Spring '18: Jean-François Lyotard's The Differend
How does injustice take place in the context of language? How do we conceptualize conflicting claims that offer no avenue for mediation? For guidance, the Center turns to philosopher Jean-François Lyotard’s 1983 landmark study The Differend. Lyotard defines a “differend” as a claim that lacks a language in which its demands can be formulated. His exploration of a multiplicity of language games speaks to our present situation, which is characterized by an accelerating fragmentation of the public sphere and the emergence of unbridgeable differences of perspectives. The work of the reading group culminates in a symposium, in which leading scholars help us think through and with Lyotard’s important book.
All Center events are open to the public.
Next term, our theme will be “Play,” and the central text of the reading group will be the recently translated work by Eugen Fink, Play as World-Symbol, the final fruit of his phenomenological researches. Our guides are Jonathan Elmer (English) and Bret Rothstein (Art History). We look forward to talks by three visitors who approach the theoretical puzzle that is play from sharply different angles: Sergio Pellis (Neuroscience, Univ. of Lethbridge); Alexander Galloway (Media, Communication and Culture, New York University); and Alva Noë (Philosophy, UC Berkeley). Details to follow.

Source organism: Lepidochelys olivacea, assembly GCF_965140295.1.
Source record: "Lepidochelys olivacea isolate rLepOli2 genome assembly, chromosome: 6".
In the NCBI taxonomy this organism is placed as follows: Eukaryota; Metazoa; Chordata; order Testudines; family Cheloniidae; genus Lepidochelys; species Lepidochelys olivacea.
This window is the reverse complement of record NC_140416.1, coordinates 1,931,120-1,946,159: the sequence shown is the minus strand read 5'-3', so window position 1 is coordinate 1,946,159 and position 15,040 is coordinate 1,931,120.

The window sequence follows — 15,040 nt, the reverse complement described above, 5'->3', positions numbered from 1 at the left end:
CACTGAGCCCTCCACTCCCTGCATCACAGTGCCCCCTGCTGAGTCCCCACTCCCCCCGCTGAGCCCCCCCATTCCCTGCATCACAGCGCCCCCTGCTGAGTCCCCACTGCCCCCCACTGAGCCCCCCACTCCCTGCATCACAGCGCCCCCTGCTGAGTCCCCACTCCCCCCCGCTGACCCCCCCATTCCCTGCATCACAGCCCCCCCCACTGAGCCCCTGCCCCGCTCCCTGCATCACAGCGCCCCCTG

The course, offered by Professor Jennifer Fleissner (English), surveys writings on the will and culminates with its reappearance in the work of some contemporary theorists. At the intellectual core of the course lies the direct opposition that seems to inhere in the very idea of the will: will conceived as restraint of instinct and particularity (in writers such as Kant and Hege)l, and will understood as force or desire (in others such as Schopenhauer and Nietzsche). More ->
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